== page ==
The evolutionary theory states that attachment is formed due to an innate tendancy within everyone which we are born with.
Bowlby said that attachment is something that has evolved through natural selection and has aided humans to survive. Bowlby said that infants make attachments to help them survive and they usually make one main attachment to the primary caregiver which is usually the mother, this is also known as monotropy. He also stated that attachment must take place within the fist two and a half years of a child's life, this is known as the critical period. If this attachment is broken, the child will face maternal deprivation. Bowlby suggested that this meant they would become affectionless psychopaths, he also said that the negative effects of attachment are irreversible.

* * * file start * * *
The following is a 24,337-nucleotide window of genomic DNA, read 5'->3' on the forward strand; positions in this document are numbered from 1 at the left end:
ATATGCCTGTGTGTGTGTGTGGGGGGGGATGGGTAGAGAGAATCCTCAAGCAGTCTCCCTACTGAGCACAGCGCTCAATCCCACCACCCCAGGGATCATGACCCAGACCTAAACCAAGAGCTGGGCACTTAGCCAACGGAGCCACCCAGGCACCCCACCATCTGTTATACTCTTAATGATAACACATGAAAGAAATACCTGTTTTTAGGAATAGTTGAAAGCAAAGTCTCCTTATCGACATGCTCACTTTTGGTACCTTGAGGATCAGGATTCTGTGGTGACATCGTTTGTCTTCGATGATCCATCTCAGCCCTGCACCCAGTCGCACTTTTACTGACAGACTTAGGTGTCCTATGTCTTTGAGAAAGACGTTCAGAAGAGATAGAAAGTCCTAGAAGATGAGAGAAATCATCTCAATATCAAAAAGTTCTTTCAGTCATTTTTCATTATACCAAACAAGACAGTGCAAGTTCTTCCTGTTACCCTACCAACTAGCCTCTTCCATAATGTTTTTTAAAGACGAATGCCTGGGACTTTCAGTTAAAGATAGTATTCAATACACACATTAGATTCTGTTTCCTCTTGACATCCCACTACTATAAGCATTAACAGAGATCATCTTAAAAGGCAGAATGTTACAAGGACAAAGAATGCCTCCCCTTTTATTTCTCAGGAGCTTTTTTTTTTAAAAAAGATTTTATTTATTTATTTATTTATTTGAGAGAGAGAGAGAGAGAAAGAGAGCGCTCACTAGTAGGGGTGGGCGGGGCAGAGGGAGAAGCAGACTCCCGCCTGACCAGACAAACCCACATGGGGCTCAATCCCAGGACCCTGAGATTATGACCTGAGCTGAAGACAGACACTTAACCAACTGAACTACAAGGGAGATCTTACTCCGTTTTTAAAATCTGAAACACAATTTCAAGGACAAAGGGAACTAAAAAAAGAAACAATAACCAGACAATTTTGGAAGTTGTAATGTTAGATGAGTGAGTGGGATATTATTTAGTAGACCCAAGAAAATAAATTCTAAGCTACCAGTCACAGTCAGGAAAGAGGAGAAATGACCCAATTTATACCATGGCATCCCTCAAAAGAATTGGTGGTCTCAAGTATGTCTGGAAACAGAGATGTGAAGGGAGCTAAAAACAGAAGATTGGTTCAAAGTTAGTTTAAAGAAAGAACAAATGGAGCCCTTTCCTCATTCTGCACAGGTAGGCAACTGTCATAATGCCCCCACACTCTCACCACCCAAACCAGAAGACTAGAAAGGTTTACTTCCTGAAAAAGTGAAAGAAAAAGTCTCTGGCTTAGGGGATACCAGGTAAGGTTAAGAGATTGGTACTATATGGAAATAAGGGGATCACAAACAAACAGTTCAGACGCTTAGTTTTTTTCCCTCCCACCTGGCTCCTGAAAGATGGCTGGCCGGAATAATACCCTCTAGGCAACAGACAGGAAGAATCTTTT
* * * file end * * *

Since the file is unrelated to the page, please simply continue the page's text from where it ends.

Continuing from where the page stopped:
A study that refutes Bowlby's theory is Schaffer and Emerson on the Glasgow babies, this study showed that more than a third of the babies had multiple attachments, not just with the primary caregiver (the mother) therefore going against Bowlby's idea of monotropy as the study shows that babies have the ability to form close bonds with numerous people rather than just the one.
Another research that refutes the idea of a critical period in Bowlby's theory of evolution is Rutter's study showing how Romanian orphans that were in institutional care and were later adopted by families from USA and UK were able to form attachments with them